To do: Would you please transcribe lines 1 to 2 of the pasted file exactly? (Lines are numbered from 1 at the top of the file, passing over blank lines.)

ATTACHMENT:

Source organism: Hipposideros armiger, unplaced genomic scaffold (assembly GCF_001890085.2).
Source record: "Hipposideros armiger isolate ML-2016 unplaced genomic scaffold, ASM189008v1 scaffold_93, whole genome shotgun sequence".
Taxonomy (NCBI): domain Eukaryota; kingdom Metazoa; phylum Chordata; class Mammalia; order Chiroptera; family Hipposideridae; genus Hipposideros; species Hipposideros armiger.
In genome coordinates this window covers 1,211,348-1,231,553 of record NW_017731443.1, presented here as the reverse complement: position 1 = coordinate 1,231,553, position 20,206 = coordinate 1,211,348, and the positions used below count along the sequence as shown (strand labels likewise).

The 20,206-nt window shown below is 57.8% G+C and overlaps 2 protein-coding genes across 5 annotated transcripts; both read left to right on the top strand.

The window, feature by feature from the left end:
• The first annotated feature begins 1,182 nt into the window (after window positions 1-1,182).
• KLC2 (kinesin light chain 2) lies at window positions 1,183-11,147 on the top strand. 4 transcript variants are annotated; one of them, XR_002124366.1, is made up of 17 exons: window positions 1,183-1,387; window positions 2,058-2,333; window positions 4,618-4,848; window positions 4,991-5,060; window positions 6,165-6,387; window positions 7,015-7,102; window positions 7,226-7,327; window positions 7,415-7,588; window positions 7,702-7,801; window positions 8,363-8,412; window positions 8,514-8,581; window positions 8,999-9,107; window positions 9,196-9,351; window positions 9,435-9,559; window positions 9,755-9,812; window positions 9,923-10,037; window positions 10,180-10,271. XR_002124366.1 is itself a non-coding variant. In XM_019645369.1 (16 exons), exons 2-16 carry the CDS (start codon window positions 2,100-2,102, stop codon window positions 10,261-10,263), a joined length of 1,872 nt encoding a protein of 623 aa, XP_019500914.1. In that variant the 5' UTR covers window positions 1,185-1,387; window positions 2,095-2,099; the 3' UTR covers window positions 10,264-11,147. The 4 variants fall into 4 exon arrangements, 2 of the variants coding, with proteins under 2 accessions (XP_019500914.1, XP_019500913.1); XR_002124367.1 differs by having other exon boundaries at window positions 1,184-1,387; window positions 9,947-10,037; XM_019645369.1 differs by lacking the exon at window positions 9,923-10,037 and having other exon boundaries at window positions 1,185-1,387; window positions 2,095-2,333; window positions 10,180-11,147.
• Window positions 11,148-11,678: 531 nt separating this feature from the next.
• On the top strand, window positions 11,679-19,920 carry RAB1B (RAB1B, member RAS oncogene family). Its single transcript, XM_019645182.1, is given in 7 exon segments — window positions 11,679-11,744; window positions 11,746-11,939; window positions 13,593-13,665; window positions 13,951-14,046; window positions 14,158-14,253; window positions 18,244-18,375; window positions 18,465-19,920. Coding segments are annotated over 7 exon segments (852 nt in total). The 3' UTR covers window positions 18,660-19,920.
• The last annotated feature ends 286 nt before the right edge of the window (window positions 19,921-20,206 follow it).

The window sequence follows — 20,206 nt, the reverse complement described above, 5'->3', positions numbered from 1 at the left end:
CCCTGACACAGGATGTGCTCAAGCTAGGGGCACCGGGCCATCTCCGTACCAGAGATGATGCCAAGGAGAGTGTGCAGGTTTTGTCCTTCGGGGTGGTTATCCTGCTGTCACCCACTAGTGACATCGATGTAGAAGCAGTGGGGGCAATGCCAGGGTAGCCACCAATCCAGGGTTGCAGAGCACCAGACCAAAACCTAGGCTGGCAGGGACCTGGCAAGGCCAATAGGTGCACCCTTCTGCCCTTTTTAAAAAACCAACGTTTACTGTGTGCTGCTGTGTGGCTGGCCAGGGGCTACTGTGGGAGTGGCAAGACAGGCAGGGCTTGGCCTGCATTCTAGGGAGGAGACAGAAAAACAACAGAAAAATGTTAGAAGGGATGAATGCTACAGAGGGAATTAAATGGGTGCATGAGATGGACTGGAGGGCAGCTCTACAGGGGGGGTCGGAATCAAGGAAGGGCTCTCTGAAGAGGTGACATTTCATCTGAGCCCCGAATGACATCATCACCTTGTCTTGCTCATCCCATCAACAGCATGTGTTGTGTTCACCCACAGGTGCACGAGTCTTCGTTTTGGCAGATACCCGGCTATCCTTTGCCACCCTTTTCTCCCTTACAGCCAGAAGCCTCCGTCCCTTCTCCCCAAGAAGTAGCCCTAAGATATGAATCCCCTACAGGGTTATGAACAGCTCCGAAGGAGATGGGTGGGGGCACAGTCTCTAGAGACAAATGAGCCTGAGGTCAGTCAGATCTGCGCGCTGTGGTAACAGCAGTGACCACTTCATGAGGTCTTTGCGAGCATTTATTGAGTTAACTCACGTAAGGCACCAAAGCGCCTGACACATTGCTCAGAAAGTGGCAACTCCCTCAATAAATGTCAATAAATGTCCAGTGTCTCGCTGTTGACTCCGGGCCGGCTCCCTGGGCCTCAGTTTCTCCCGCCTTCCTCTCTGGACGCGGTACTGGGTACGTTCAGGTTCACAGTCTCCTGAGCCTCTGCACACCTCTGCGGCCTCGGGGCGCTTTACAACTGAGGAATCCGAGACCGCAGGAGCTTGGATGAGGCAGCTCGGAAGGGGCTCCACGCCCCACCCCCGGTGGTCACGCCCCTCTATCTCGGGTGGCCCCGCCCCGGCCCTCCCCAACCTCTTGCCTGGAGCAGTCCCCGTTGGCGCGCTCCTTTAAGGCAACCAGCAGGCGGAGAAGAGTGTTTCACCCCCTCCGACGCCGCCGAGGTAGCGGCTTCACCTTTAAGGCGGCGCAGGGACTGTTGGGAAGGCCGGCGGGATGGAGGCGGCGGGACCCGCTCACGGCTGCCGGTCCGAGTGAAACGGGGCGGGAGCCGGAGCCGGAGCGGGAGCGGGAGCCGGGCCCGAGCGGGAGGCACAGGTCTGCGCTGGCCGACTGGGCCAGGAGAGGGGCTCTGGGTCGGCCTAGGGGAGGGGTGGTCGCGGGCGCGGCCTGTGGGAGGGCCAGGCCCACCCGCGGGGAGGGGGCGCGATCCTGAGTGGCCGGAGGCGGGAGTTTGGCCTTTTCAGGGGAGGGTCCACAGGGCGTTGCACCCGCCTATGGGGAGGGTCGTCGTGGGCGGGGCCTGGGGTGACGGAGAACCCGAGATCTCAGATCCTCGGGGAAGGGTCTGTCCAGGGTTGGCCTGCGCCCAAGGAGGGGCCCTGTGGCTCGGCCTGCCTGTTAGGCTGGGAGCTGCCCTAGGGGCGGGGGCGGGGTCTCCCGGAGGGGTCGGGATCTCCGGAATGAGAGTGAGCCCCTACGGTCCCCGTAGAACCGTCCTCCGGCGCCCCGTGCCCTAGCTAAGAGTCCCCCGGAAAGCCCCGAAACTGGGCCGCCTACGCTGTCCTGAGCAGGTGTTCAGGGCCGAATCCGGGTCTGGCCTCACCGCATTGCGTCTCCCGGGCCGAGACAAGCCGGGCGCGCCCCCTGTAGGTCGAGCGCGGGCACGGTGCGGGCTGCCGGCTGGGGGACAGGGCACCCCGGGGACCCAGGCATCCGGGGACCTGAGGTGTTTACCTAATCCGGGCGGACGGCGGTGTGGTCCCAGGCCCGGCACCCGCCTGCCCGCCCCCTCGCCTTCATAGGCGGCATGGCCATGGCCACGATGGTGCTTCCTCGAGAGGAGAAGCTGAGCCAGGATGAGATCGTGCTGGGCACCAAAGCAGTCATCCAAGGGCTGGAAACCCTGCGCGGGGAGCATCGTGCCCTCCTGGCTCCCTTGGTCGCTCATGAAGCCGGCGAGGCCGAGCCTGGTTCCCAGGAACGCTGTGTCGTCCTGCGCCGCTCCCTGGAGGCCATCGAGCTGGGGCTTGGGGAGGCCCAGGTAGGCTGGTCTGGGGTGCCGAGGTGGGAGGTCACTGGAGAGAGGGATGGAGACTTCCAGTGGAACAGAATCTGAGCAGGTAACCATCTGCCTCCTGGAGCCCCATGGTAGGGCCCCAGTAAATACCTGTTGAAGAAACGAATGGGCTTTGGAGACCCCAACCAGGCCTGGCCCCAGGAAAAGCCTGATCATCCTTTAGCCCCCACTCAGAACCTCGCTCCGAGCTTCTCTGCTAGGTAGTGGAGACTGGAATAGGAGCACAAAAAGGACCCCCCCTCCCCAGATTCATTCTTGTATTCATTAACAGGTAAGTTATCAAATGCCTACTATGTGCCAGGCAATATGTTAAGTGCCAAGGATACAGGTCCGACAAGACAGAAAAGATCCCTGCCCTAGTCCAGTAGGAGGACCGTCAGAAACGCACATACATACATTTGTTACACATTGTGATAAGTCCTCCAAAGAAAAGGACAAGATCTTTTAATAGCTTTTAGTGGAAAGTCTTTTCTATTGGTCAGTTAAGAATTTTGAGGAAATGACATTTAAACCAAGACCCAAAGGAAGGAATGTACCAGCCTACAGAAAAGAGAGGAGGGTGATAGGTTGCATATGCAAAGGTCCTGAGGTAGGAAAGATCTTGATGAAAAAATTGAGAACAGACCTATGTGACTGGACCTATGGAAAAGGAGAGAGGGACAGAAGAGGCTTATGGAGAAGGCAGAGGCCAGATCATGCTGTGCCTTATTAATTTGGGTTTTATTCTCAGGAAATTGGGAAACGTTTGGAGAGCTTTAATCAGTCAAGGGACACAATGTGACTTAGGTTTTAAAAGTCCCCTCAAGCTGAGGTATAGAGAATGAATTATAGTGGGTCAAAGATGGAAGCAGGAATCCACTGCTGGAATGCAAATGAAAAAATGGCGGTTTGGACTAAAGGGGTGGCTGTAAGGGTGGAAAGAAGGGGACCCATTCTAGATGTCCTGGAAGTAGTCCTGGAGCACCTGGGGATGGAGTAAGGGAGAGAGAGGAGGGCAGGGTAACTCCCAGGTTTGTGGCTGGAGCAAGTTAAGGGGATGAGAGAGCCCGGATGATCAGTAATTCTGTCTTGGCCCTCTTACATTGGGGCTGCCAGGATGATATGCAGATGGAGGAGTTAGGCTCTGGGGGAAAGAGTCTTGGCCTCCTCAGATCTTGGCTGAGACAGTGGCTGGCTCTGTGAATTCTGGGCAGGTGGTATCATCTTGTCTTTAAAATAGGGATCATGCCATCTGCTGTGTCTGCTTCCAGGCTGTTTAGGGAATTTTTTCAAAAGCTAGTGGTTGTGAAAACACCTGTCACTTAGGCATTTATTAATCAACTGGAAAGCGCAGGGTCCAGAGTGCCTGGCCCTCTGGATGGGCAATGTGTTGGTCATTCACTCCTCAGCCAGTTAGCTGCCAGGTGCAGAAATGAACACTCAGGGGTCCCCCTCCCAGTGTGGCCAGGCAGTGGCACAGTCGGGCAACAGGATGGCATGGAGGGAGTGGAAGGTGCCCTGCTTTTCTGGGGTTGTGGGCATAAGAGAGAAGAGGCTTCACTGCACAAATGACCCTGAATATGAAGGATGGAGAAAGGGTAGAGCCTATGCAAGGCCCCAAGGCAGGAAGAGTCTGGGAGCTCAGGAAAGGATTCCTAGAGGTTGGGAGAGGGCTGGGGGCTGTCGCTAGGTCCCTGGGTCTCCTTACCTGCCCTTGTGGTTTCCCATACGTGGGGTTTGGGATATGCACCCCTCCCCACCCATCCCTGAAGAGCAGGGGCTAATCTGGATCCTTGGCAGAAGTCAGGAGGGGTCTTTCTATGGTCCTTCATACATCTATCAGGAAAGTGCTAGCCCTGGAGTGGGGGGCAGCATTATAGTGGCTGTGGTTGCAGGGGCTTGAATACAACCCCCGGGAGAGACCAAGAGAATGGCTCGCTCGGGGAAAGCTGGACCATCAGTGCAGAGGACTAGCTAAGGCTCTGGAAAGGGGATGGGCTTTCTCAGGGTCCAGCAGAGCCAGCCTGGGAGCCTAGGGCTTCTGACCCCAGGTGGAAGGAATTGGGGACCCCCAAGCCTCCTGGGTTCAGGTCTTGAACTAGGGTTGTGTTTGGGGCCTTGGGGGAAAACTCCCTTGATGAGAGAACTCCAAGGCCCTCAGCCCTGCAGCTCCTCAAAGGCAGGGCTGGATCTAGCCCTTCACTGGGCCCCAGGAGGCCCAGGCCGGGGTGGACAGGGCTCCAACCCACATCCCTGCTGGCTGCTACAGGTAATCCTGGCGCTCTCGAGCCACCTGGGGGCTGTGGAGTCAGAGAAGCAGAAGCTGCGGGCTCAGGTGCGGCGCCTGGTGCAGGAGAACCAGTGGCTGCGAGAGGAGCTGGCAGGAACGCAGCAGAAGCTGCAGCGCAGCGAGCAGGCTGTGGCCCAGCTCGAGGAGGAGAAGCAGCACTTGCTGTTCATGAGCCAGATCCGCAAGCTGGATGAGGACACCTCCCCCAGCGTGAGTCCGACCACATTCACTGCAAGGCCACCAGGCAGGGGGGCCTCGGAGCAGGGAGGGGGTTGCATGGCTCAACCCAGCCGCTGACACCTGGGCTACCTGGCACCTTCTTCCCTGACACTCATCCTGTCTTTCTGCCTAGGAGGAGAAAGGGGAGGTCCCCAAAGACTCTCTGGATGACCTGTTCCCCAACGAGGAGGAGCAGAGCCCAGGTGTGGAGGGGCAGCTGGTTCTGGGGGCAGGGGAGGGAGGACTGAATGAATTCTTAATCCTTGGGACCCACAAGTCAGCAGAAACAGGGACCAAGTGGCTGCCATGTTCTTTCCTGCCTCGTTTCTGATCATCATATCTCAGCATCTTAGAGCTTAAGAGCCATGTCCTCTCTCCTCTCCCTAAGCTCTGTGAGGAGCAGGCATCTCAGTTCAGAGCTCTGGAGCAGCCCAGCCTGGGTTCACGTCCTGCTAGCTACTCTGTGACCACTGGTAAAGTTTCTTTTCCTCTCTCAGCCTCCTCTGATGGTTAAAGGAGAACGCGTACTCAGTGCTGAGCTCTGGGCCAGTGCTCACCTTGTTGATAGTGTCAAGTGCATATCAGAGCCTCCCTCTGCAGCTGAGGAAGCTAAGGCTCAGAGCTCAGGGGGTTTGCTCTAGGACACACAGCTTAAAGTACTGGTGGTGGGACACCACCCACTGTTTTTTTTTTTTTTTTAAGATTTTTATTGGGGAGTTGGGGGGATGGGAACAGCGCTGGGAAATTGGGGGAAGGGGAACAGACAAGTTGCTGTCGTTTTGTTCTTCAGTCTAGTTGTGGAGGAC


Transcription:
Source organism: Hipposideros armiger, unplaced genomic scaffold (assembly GCF_001890085.2).
Source record: "Hipposideros armiger isolate ML-2016 unplaced genomic scaffold, ASM189008v1 scaffold_93, whole genome shotgun sequence".